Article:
Tuesday, September 4, 2007

charity starts at home?

Bolstered by windfall oil profits, Chavez's government is now offering more direct state funding to Latin America and the Caribbean than the United States. A tally by the Associated Press shows Venezuela has pledged more than $8.8 billion in aid, financing and energy funding so far this year....[but] it isn't known how much of the Venezuelan money has actually been delivered.

If it hasn't been delivered yet, why are we talking about this?

Opponents say Chavez is spending haphazardly on "giveaways" abroad at a time when more than a quarter of Venezuelans still live on less than $3 a day. They question how long he can sustain it since government revenues are highly dependent on fluctuating oil prices. While Venezuelan asphalt paves streets in Bolivia's capital, a sign recently protruded from one of Caracas' potholes reading: "Why for Bolivia yes and for me no?"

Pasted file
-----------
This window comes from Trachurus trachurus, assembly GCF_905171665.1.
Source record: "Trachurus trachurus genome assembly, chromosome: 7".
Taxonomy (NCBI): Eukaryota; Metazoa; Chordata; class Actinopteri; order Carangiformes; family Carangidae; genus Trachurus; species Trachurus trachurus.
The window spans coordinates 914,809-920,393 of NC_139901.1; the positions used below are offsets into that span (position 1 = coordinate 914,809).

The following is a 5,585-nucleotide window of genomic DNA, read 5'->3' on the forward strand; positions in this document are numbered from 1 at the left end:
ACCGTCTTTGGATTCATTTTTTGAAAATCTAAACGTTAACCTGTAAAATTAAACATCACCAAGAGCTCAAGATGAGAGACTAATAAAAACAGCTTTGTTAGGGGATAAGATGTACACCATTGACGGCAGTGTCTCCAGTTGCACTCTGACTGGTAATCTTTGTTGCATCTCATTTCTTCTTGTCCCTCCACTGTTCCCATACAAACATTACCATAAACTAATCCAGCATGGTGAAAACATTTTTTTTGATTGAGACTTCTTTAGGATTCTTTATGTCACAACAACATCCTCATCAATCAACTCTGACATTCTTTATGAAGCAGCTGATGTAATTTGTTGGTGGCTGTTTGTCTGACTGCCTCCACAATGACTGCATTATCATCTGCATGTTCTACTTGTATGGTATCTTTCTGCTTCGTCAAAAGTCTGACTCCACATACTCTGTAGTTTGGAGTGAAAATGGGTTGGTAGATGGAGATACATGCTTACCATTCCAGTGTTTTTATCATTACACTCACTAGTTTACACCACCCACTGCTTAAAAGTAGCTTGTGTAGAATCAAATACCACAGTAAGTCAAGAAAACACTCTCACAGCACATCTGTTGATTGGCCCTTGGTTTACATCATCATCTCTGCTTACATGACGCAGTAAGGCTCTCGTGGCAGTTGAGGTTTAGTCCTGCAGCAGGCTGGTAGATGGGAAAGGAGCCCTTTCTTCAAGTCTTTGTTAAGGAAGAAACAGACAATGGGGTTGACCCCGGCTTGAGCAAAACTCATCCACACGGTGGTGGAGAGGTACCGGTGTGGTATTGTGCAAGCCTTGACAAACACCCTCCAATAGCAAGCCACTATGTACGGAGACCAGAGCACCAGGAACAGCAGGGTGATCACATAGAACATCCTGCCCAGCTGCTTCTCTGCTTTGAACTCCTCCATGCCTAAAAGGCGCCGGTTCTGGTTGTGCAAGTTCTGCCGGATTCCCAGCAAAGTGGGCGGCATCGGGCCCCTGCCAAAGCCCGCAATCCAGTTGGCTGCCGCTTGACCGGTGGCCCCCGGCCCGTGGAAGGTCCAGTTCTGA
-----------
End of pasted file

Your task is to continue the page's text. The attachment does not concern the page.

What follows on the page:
Uhh...good question...

Most of the funding -- $6.3 billion -- involves energy projects, some of which directly benefit Venezuela's oil industry, such as a $3.5 billion refinery to be built in Nicaragua. That also includes funding for electricity plants in Haiti and Bolivia, and an estimated $1.6 billion in fuel financing to at least 17 nations.

To an economist, any rational decision is in one's self-interest-- but perhaps not selfish. With Chavez, we're seeing some range of motives-- from selfless to self-seeking (for political gain and to build up his own industries). American foreign aid is similar in that it is for military and economic purposes-- the latter typically benefiting domestic companies.


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